Sketching: Take propelling pencils, which eliminates need for a sharpener and the mark making won’t dissolve if it rains and the paper gets wet. You can get 2B and 4B leads at good art supplies stores, or a packet with HB from a supermarket. Write notes about colours and then paint it later, whether in the evening or back home. A small pocket sketchbook that’s easily accessible makes it more likely you’ll get it out when you’ve stopped for a break. It’s worth making the time to sketch as it slows you down for a considered look; a photo can be a matter of seconds.
Painting: Use a waterbrush with a small watercolour sketchbook and dab only a little colour as a reminder rather than painting everything, whether doing it on location or at the end of the day, or over breakfast before starting out again.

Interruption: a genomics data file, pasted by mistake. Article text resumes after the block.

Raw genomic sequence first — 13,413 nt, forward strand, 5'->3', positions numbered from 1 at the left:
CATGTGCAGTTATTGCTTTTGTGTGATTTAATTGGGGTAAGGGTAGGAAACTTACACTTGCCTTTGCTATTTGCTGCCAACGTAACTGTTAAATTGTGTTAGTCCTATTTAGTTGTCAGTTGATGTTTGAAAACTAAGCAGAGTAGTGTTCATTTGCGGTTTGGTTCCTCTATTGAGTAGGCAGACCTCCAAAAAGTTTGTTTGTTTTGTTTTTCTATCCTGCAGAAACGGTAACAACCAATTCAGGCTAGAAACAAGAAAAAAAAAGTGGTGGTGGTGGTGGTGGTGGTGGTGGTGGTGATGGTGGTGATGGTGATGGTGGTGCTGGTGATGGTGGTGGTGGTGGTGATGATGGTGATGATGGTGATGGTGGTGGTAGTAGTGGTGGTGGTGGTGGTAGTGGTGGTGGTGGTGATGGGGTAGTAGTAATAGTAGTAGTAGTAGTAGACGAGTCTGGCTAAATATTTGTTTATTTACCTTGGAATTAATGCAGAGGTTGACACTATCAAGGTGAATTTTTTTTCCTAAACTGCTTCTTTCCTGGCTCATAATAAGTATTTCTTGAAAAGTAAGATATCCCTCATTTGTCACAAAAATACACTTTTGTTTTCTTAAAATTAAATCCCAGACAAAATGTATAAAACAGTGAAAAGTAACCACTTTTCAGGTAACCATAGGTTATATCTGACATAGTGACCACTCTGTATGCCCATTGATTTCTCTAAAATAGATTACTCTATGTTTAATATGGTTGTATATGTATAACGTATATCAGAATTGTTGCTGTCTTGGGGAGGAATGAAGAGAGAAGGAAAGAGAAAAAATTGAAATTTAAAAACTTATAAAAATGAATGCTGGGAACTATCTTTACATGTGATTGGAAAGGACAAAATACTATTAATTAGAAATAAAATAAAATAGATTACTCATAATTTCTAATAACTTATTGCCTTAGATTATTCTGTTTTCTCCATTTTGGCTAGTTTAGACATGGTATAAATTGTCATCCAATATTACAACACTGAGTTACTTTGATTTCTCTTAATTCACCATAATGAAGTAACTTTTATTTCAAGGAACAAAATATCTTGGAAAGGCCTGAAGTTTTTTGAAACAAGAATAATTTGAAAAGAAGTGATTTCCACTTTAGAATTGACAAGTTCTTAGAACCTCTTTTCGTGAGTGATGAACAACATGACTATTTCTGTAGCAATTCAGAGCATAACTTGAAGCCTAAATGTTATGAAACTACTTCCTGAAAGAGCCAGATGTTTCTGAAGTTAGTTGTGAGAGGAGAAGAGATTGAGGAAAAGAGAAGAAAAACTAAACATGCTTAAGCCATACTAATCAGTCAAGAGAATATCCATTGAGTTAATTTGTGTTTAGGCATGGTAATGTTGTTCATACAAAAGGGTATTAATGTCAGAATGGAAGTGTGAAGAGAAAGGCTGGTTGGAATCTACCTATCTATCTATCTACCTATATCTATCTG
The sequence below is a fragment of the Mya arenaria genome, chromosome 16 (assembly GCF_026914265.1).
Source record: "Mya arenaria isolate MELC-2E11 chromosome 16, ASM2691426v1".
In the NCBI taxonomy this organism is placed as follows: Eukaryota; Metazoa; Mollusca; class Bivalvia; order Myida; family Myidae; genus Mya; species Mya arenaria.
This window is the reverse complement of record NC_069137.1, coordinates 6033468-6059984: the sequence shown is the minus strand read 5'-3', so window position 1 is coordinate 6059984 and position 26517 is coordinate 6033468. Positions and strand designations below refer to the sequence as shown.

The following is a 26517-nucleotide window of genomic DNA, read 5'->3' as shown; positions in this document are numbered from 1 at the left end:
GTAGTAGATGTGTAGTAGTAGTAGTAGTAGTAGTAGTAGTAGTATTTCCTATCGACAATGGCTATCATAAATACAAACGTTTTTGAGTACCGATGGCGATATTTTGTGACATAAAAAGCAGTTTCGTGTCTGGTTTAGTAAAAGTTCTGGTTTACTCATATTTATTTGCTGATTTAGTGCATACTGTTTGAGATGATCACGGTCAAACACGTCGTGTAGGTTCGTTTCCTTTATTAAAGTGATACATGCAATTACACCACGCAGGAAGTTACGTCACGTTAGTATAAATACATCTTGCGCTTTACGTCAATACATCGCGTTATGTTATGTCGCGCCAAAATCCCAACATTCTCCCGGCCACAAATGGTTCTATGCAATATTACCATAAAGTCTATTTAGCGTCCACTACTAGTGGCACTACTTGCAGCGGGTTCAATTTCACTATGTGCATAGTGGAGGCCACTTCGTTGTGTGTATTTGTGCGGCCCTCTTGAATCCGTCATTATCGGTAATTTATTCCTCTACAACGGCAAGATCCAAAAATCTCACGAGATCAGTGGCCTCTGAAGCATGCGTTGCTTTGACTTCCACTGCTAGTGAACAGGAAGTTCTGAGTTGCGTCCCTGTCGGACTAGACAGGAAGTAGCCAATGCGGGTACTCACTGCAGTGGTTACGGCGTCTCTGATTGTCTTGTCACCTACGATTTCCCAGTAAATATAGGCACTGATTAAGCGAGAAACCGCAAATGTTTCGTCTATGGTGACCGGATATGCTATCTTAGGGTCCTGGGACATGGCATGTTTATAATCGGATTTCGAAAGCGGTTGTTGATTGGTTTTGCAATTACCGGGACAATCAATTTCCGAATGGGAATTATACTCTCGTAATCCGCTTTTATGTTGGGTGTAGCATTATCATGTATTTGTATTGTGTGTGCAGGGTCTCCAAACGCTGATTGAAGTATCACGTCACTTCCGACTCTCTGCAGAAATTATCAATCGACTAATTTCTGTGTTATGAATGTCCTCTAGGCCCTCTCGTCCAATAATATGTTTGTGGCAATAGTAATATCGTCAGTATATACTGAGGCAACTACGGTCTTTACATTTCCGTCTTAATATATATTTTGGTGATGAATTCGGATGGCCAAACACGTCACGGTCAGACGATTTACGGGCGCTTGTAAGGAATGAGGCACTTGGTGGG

Postcards: Divert to the occasional village post office and send yourself some postcards surface mail. Not only will you have the perfect postcard shots but it’ll bring back moments when you’re back home, reinforcing your memories. Or carry a few, sketch in permanent pen en route, and post another day.
The sale of “Listening to Leaves Falling” at Skyeworks to a family from Germany means I’ve only one large forest painting at the moment: Wodeland. (No, that’s not a typo, it’s related to the painting being dominated by blue.) Definitely time to translate another of various woodland images bouncing around my mind onto canvas and to finish Tartan trees. Maybe start with the latter so it’ll be ready for the Lochalsh Art Fair towards the end of August.
Listening to Leaves Falling 100x100cm Acrylic on canvas Sold